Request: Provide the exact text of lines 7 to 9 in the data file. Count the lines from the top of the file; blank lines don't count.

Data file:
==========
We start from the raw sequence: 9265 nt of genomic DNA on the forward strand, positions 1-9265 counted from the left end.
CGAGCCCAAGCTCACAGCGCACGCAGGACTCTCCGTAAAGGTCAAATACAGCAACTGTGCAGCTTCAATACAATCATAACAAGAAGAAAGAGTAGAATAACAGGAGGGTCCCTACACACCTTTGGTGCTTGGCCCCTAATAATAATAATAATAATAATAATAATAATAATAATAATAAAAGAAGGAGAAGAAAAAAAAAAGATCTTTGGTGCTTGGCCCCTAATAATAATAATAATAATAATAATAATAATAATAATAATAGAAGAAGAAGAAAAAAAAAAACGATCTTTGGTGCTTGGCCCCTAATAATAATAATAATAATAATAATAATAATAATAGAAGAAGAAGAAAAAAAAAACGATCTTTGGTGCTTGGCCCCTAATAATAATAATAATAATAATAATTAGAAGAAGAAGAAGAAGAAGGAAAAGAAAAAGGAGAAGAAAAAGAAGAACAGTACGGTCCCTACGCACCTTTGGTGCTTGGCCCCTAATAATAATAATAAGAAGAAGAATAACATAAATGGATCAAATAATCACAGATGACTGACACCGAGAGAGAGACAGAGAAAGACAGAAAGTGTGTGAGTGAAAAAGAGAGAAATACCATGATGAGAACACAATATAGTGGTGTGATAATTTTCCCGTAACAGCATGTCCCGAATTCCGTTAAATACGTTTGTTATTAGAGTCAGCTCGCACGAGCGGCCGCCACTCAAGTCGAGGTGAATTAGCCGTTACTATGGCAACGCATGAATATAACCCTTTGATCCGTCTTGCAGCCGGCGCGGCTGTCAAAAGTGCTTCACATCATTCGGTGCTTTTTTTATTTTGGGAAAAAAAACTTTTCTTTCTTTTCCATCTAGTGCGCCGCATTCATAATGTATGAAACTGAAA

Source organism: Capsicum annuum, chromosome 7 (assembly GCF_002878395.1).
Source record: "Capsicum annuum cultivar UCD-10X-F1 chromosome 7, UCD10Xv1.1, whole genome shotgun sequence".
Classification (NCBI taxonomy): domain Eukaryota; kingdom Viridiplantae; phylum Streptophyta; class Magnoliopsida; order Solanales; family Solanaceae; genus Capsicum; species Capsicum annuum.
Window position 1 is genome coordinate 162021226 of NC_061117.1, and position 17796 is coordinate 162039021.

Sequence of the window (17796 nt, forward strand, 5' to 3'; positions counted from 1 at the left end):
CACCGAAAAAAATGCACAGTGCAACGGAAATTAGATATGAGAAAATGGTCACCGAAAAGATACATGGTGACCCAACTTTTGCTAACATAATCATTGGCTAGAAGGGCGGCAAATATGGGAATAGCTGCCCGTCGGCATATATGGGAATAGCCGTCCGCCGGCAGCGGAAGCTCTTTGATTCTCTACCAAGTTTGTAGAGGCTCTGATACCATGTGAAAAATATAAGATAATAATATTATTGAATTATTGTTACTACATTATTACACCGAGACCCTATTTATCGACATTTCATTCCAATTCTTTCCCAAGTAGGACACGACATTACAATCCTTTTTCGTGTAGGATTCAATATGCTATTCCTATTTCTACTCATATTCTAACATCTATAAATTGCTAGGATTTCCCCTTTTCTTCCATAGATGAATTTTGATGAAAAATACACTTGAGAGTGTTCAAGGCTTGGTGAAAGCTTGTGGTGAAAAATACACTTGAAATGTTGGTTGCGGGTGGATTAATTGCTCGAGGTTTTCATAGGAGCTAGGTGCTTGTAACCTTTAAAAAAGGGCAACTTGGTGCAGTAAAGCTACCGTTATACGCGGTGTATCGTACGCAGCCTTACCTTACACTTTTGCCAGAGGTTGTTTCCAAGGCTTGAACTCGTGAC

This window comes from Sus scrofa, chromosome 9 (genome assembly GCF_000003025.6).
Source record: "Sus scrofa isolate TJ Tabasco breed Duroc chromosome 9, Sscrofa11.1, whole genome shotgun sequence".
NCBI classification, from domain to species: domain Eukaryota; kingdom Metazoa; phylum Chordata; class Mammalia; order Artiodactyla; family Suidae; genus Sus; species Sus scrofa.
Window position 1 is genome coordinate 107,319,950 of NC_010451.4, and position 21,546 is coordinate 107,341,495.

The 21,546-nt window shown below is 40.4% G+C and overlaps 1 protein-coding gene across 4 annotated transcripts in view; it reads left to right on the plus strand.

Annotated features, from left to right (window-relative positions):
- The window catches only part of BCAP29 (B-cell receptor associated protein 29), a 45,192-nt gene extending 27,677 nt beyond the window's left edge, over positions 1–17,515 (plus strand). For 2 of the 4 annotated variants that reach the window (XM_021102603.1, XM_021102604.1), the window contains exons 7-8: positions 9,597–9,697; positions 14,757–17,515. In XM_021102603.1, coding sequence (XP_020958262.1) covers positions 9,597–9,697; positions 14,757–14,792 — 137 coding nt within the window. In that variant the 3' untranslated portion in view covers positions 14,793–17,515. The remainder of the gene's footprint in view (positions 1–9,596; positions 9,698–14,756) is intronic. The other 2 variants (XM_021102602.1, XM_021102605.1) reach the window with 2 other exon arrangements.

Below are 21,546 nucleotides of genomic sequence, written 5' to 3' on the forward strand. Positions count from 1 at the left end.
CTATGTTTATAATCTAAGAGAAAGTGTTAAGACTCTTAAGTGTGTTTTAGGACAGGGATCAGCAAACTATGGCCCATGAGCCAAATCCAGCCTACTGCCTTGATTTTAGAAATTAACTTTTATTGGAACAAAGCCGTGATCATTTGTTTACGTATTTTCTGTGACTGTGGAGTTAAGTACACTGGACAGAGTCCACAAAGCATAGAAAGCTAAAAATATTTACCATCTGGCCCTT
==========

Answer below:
Sequence of the window (17796 nt, forward strand, 5' to 3'; positions counted from 1 at the left end):
CACCGAAAAAAATGCACAGTGCAACGGAAATTAGATATGAGAAAATGGTCACCGAAAAGATACATGGTGACCCAACTTTTGCTAACATAATCATTGGCTAGAAGGGCGGCAAATATGGGAATAGCTGCCCGTCGGCATATATGGGAATAGCCGTCCGCCGGCAGCGGAAGCTCTTTGATTCTCTACCAAGTTTGTAGAGGCTCTGATACCATGTGAAAAATATAAGATAATAATATTATTGAATTATTGTTACTACATTATTACACCGAGACCCTATTTATCGACATTTCATTCCAATTCTTTCCCAAGTAGGACACGACATTACAATCCTTTTTCGTGTAGGATTCAATATGCTATTCCTATTTCTACTCATATTCTAACATCTATAAATTGCTAGGATTTCCCCTTTTCTTCCATAGATGAATTTTGATGAAAAATACACTTGAGAGTGTTCAAGGCTTGGTGAAAGCTTGTGGTGAAAAATACACTTGAAATGTTGGTTGCGGGTGGATTAATTGCTCGAGGTTTTCATAGGAGCTAGGTGCTTGTAACCTTTAAAAAAGGGCAACTTGGTGCAGTAAAGCTACCGTTATACGCGGTGTATCGTACGCAGCCTTACCTTACACTTTTGCCAGAGGTTGTTTCCAAGGCTTGAACTCGTGAC

This window comes from Sus scrofa, chromosome 9 (genome assembly GCF_000003025.6).